WP Super Cache & W3 Total Cache Users: Are Your Sites Vulnerable?

Are your sites vulnerable?

Not updating vulnerable plugins is one of the biggest mistakes anyone running WordPress can make. And it seems some of the world’s most visited sites are making that exact mistake. … Are you?

A number of weeks ago, perhaps the two most popular caching plugins, WP Super Cache and W3 Total Cache, both updated their code to patch a security vulnerability. HackerTarget.com reports that a quick check of the top 100,000 sites reveals that less than 50% of those sites that run W3 Total Cache have updated their plugins to the latest secure version.

The exact numbers for WP Super Cache are not known, but it’s not unreasonable to think they’re similarly dismal.

The bigger you are, the harder you fall. But you don’t have to be big to be vulnerable. If you’re running one of these popular plugins, it might serve you to make sure your copy is up to date.

Update! Update! Always, always update!

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Comments (10)

  1. Hi Joe

    I don’t use either of these plugins, but I did read about it when the news broke.

    I find it hard to believe that people have not updated.

    “Update! Update! Always, always update!

    • Hey Keith! I’m glad to hear you don’t use either of these plugins. I thought I might be the only one as they are so popular. I don’t use them because In all my experiences with these plugins my sites have slowed down tremendously.

      Do you use anything instead that you can recommend?

        • Hey, thanks Keith. I hate to share response as it is not positive about the author of Quick Cache who is a great contributor to the WordPress.org community.

          I actually was using Quick Cache sometime back. It works as it says for sure. I stopped using it though because I started digging into website security more and have a default security setup on installations. What I discovered is that Quick Cache required my wp.config.php to be set at permissions of 777 for quick cache to work. I got an alert notice of it in the Quick Cache admin area. I studied it out and WordPress.org say themselves that this file should be set less than that. I can’t remember off hand the permission level though.

          Either way, I totally have stayed away from it since. I even posted a security risk review on the review thread 3 times and it got deleted I guess every time. The other reason why I quit using it coupled with the main reason is because it hasn’t been updated since 2011, though the author is obviously still active in the WordPress.org community. So, I don’t know what to make of that, that the author doesn’t care too much about his plugin or has the time or knows the risk which I posted and got deleted, or just didn’t care to respond to me to sort it out, but I do know my comment got deleted time after time. I’m not even sure how comments are moderated on WordPress.org, I just know my review never stays on that specific thread and I always give a review on a plugin when it is good. I never give bad reviews unless it is a security risk because I like to help support when I can.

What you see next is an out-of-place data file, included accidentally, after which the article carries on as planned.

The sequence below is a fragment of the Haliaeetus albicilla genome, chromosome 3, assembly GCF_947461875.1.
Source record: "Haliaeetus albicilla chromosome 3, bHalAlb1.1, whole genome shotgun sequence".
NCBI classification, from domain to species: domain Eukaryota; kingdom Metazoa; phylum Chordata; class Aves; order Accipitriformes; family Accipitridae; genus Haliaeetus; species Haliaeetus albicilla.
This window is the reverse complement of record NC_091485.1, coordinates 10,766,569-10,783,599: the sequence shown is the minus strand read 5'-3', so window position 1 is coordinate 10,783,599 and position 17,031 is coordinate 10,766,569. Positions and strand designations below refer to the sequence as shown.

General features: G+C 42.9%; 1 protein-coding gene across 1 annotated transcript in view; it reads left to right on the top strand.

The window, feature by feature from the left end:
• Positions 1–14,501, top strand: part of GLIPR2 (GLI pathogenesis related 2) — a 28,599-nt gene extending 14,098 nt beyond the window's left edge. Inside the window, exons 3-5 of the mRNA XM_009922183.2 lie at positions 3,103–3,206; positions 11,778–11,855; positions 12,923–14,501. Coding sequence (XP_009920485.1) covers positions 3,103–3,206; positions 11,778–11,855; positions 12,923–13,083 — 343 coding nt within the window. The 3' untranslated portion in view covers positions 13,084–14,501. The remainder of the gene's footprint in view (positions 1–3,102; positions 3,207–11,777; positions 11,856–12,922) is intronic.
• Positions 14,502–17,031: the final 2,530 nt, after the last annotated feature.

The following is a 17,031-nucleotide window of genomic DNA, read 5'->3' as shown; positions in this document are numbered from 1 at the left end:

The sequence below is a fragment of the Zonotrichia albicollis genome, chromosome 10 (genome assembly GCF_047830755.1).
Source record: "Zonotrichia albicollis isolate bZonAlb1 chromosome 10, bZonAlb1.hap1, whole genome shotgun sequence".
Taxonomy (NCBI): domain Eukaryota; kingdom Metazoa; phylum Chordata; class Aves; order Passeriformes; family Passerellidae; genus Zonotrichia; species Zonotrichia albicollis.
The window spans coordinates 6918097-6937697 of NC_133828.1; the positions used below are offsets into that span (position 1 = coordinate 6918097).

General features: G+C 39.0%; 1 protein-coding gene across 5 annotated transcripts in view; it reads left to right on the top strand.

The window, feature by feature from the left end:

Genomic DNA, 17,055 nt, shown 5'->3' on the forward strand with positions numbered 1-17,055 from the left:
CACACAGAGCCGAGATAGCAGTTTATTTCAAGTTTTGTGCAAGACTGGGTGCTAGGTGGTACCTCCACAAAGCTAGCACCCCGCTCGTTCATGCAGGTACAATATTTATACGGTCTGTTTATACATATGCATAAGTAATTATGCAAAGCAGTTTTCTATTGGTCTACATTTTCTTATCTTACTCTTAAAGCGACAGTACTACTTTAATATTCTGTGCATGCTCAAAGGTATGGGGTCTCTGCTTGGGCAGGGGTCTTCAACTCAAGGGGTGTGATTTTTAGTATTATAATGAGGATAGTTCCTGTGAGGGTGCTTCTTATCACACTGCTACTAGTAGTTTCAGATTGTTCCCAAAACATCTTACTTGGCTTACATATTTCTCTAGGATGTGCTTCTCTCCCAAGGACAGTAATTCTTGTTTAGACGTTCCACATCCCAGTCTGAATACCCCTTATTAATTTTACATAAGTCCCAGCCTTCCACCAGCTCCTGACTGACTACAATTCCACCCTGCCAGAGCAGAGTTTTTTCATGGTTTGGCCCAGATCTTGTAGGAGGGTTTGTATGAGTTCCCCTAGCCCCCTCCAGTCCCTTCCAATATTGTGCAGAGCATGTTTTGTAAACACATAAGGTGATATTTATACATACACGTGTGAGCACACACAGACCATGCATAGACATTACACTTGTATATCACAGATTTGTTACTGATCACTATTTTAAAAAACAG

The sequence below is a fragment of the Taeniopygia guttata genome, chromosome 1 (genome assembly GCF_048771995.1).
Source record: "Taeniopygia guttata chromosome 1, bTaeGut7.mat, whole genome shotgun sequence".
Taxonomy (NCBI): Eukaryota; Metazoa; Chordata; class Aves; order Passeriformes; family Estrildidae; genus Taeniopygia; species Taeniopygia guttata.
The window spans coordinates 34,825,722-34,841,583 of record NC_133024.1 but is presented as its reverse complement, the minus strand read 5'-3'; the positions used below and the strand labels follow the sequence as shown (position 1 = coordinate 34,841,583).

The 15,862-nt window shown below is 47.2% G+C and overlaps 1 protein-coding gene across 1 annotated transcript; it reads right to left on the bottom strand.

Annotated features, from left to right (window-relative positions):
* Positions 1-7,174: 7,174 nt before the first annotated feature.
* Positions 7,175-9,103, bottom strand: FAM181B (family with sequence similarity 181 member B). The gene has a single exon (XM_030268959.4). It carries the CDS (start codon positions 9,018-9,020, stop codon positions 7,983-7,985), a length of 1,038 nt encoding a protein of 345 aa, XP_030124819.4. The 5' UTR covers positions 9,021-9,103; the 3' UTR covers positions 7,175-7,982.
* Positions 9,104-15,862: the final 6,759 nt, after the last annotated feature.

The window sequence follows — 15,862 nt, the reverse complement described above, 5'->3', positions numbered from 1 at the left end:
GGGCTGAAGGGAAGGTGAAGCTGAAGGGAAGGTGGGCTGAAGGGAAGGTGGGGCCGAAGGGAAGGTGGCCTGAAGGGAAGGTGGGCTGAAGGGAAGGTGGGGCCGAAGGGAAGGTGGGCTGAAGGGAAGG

• Thanks for that Noahj
            Not noticed that the plugin had not been updated since 2011!

            I’ll take a look at the file permission value recommended for wpconfig.

            Appreciate you pointing this out.

  2. I am currently using W3TC and it do its job great but it creates a huge amount of innodes and files which cause slow response
    my site www(.)nxttech.org
    please visit here and tell me what makes my site slow
    W3tc or an another thing.

  3. One of the main problems that I see with people using WP is that they don’t know what to do when there is an update.
    A lot of people think is not important, and ignore the updates..
    Big mistake..

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